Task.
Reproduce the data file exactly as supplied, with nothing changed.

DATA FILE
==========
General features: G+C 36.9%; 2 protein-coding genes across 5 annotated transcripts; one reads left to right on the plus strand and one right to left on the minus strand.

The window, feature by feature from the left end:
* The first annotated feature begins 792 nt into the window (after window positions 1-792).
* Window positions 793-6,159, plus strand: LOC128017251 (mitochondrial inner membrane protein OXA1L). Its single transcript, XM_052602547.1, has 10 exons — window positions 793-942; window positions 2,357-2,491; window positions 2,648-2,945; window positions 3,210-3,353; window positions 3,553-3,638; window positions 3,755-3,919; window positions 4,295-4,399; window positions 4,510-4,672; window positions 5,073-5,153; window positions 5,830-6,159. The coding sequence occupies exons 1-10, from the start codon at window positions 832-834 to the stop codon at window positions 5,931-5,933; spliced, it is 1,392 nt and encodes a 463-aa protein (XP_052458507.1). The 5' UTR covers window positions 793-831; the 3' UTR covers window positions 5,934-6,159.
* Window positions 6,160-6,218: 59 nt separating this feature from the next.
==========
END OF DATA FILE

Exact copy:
General features: G+C 36.9%; 2 protein-coding genes across 5 annotated transcripts; one reads left to right on the plus strand and one right to left on the minus strand.

The window, feature by feature from the left end:
* The first annotated feature begins 792 nt into the window (after window positions 1-792).
* Window positions 793-6,159, plus strand: LOC128017251 (mitochondrial inner membrane protein OXA1L). Its single transcript, XM_052602547.1, has 10 exons — window positions 793-942; window positions 2,357-2,491; window positions 2,648-2,945; window positions 3,210-3,353; window positions 3,553-3,638; window positions 3,755-3,919; window positions 4,295-4,399; window positions 4,510-4,672; window positions 5,073-5,153; window positions 5,830-6,159. The coding sequence occupies exons 1-10, from the start codon at window positions 832-834 to the stop codon at window positions 5,931-5,933; spliced, it is 1,392 nt and encodes a 463-aa protein (XP_052458507.1). The 5' UTR covers window positions 793-831; the 3' UTR covers window positions 5,934-6,159.
* Window positions 6,160-6,218: 59 nt separating this feature from the next.